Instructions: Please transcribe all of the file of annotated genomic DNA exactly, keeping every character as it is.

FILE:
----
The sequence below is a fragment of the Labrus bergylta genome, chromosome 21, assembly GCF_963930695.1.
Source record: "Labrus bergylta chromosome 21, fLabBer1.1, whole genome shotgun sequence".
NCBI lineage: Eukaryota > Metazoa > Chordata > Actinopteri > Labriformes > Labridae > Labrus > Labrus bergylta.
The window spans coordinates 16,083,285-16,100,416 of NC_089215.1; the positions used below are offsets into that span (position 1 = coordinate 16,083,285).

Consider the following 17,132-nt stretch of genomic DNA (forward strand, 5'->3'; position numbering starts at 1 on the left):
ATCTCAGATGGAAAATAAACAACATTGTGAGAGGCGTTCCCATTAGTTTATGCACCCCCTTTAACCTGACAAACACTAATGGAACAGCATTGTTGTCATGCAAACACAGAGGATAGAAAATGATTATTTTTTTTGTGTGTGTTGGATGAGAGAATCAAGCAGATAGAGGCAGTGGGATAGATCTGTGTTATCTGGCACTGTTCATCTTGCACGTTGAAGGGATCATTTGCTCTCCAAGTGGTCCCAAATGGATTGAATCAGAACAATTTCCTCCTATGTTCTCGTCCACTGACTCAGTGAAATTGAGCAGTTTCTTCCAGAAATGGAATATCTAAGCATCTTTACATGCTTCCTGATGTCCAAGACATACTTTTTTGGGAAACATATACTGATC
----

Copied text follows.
The sequence below is a fragment of the Labrus bergylta genome, chromosome 21, assembly GCF_963930695.1.
Source record: "Labrus bergylta chromosome 21, fLabBer1.1, whole genome shotgun sequence".
NCBI lineage: Eukaryota > Metazoa > Chordata > Actinopteri > Labriformes > Labridae > Labrus > Labrus bergylta.
The window spans coordinates 16,083,285-16,100,416 of NC_089215.1; the positions used below are offsets into that span (position 1 = coordinate 16,083,285).

Consider the following 17,132-nt stretch of genomic DNA (forward strand, 5'->3'; position numbering starts at 1 on the left):
ATCTCAGATGGAAAATAAACAACATTGTGAGAGGCGTTCCCATTAGTTTATGCACCCCCTTTAACCTGACAAACACTAATGGAACAGCATTGTTGTCATGCAAACACAGAGGATAGAAAATGATTATTTTTTTTGTGTGTGTTGGATGAGAGAATCAAGCAGATAGAGGCAGTGGGATAGATCTGTGTTATCTGGCACTGTTCATCTTGCACGTTGAAGGGATCATTTGCTCTCCAAGTGGTCCCAAATGGATTGAATCAGAACAATTTCCTCCTATGTTCTCGTCCACTGACTCAGTGAAATTGAGCAGTTTCTTCCAGAAATGGAATATCTAAGCATCTTTACATGCTTCCTGATGTCCAAGACATACTTTTTTGGGAAACATATACTGATC